And consequently destined for triumph.

A 74 seat Tory majority beckoned.

Wait, 96 seats.

No, 100 seats.

In fact, at least 100 – and that’s even with the 27 the Conservatives were likely to lose to the awe-inspiring Liberal Democrats.

It could be as many as 150 seats.

Maybe even a 200 seat majority for the Tories.

212 seats.

Even Conservative commentators found themselves feeling sorry for the Labour leader, Jeremy Corbyn, as May’s politics of audacity heralded imminent glory.

And they were magnanimous in their vindication, at the outcome of the vote: as Labour suffered a disastrous improvement of fortunes; and May gained an impressive lost majority.

Some might say May’s politics proved somewhat less audacious than foretold; but no majority is better than a bad majority, I would venture.

 

Theresa May’s defining legacy, however, will be Brexit.

Specifically, the task of delivering a red, white, and blue Brexit.

Or at least one leaving many people feeling blue – with white-coloured flags fluttering aplenty; and countless red faces in evidence. Which is very nearly the same thing; if you think about it.

On that score, May’s achievement stands peerless. Straddling the competing demands of Conservative MPs, and reality, like a veritable colossus.

After two years of relentless, uncompromising negotiation – combining pluck, and determination, with the very best of Britishness – May managed to talk the EU down to no more than its original demands.

Many said it couldn’t be done – but by jingo, it was.

What’s more, May has generously – and graciously – bequeathed this particular chalice, to an equally deserving successor in the Prime Ministerial stakes.

Be it the one who didn’t know Britain was an island. The one who misled Parliament, and resigned. The one who also misled Parliament, and wouldn’t resign – but then did. One of the ones who misled the public, via a well-known bus advert.

Or simply one of the many who needs showing on a doll which parts of someone else’s body they’re not allowed to touch, without permission.

Nigel Farage, the Brexit Party – and the august lance of British destiny!

Nigel Farage is not only the thinking chap’s Brexiteer; but holds compelling claim to being the most successfully unelected candidate in British Parliamentary history.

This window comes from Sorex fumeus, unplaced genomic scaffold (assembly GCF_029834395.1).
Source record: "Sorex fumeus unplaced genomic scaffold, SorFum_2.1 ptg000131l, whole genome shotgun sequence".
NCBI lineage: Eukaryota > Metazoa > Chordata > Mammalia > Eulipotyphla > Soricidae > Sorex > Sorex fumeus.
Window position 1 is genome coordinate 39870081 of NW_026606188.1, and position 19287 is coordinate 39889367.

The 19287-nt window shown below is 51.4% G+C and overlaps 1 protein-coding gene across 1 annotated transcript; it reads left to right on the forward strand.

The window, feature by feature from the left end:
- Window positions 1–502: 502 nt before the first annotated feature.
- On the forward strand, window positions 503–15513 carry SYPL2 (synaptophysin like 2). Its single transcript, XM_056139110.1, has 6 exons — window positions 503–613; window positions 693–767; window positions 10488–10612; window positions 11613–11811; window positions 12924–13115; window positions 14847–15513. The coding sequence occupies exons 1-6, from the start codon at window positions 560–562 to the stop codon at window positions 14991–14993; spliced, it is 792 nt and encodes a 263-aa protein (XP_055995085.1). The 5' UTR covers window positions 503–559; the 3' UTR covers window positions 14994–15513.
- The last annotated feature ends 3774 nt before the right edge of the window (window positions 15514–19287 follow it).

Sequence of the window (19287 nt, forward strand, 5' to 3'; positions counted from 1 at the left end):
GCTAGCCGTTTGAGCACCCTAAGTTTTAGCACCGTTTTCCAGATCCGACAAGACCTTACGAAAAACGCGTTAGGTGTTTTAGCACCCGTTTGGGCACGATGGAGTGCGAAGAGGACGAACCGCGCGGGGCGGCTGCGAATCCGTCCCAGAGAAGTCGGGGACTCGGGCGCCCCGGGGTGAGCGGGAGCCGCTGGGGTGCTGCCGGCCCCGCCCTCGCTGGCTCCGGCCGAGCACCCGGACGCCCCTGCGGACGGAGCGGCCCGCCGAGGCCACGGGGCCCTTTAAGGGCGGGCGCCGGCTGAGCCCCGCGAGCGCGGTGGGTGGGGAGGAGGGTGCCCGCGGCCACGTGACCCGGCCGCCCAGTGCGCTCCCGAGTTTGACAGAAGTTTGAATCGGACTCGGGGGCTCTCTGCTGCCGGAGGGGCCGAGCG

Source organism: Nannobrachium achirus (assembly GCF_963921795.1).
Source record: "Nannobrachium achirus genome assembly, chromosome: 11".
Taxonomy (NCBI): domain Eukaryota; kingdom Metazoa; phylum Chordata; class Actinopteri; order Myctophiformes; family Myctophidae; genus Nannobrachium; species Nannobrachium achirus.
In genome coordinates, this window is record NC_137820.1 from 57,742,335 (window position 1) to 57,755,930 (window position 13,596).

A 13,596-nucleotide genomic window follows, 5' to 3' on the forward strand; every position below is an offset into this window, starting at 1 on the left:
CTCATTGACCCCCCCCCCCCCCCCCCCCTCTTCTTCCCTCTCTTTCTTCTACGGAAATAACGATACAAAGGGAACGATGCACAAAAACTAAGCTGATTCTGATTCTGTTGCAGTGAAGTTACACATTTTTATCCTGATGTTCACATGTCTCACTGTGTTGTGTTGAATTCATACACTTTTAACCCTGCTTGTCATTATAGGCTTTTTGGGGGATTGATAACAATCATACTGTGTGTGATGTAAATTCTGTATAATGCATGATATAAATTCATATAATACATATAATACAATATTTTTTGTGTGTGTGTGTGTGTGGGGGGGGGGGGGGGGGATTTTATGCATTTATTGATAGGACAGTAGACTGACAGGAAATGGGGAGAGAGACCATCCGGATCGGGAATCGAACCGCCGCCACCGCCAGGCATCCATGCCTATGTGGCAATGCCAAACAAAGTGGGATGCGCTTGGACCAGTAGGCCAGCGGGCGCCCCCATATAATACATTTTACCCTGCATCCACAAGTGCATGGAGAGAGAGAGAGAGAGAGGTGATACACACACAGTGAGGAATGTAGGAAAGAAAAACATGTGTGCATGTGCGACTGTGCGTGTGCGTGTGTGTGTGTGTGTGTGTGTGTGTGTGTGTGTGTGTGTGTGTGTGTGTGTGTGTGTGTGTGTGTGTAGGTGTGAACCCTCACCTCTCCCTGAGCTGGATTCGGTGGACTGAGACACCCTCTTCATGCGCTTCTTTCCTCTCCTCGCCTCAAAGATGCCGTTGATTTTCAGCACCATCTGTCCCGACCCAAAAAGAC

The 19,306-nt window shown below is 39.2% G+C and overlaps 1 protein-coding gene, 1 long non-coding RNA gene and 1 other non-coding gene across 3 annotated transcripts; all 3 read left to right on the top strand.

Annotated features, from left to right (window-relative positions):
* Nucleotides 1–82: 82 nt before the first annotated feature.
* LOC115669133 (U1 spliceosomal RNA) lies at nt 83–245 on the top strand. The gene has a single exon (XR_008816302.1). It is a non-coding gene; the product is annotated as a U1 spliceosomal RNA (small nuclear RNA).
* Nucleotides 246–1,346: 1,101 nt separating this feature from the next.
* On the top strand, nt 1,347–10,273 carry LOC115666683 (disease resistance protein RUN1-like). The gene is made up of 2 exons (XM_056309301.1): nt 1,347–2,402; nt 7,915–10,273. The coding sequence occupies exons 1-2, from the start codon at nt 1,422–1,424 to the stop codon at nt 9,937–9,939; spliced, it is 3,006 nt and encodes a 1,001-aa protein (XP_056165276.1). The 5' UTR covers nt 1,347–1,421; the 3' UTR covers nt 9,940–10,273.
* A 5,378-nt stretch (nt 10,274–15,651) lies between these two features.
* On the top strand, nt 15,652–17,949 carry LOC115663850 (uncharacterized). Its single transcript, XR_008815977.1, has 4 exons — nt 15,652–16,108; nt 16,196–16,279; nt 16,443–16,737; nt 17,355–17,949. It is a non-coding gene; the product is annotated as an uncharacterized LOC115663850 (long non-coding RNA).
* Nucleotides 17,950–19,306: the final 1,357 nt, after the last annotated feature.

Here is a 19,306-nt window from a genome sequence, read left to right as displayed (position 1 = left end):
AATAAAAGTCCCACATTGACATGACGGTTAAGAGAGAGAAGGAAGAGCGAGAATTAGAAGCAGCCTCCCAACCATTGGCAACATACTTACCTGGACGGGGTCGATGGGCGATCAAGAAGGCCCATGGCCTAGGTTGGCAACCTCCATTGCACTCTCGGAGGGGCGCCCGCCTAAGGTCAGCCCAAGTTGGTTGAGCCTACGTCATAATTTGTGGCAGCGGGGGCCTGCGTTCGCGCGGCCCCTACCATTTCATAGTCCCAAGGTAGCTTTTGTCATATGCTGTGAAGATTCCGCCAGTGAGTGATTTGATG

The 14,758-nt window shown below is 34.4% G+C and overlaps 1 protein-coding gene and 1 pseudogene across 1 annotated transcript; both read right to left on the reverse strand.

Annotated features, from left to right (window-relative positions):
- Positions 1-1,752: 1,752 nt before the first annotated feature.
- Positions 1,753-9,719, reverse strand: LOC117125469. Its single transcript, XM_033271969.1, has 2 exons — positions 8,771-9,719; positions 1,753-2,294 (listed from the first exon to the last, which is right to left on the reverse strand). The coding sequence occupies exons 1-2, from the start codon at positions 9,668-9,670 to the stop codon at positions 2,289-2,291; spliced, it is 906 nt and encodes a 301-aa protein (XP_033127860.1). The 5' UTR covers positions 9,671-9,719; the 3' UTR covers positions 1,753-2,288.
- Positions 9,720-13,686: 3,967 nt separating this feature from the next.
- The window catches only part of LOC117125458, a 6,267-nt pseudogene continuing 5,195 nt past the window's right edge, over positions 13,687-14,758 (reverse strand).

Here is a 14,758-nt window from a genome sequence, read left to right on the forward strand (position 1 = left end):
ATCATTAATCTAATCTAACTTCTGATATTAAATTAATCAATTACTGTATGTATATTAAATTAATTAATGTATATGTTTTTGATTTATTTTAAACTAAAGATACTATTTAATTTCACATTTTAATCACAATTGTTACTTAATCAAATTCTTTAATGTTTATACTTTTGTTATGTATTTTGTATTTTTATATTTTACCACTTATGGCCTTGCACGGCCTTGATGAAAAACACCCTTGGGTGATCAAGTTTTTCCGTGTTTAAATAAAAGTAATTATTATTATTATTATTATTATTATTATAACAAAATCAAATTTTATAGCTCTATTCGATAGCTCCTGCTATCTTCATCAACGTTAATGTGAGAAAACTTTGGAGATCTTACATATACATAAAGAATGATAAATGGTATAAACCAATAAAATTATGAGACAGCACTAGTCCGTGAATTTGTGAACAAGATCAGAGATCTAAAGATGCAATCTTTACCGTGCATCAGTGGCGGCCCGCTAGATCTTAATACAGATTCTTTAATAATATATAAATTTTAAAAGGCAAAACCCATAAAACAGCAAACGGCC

It is perhaps that tenacity, buttressed with a robust flair for crafting vivid analogies – though these admittedly defy any and all branches of human knowledge – which have seen Farage retain his traditional safeseat of Question Time South, for ten full years and counting.

And I think we can safely say that Farage took the correct attitude towards Johnny Euro from the outset!

What with his firm but fair assessment that none of his fellow MEPs had ever worked a proper job in their lives.

The assembled ranks of ex-surgeons, former schoolteachers – and retired coalminers – simply had no comeback to that whatsoever!

How many of them had ever worked as stock-brokers in the commodities trade? None but Farage, I would venture.

And for those of us who have long since tired of experts, Farage consistently demonstrates a refreshing absence of any expertise, whatsoever, on every last subject he expounds upon.

The type of people who read books are fond of saying that “the only easy thing in life is being wrong – and it is hardly worth the effort”. Well, one man differs: Farage makes the effort!

So, lead on Nigel, I say. And with Farage at the tiller, Johnny Euro won’t mess with old Blighty again, by jingo!

The Right-Minded View: Labour Party MPs quit. Truly a watershed moment in British politics.

Today marks a watershed moment in British politics.

No fewer than a solid handful of MPs have quit the Labour Party, complaining about Jeremy Corbyn. Marking the single greatest realignment of the political landscape, since the last time several MPs quit Labour, complaining about Jeremy Corbyn; not too long ago.

Chris Leslie, Mike Gapes, Angela Smith, Chukka Umunna, Ann Covfefe – and the others, whose names I can’t recall offhand. These are huge figures of the Labour Movement.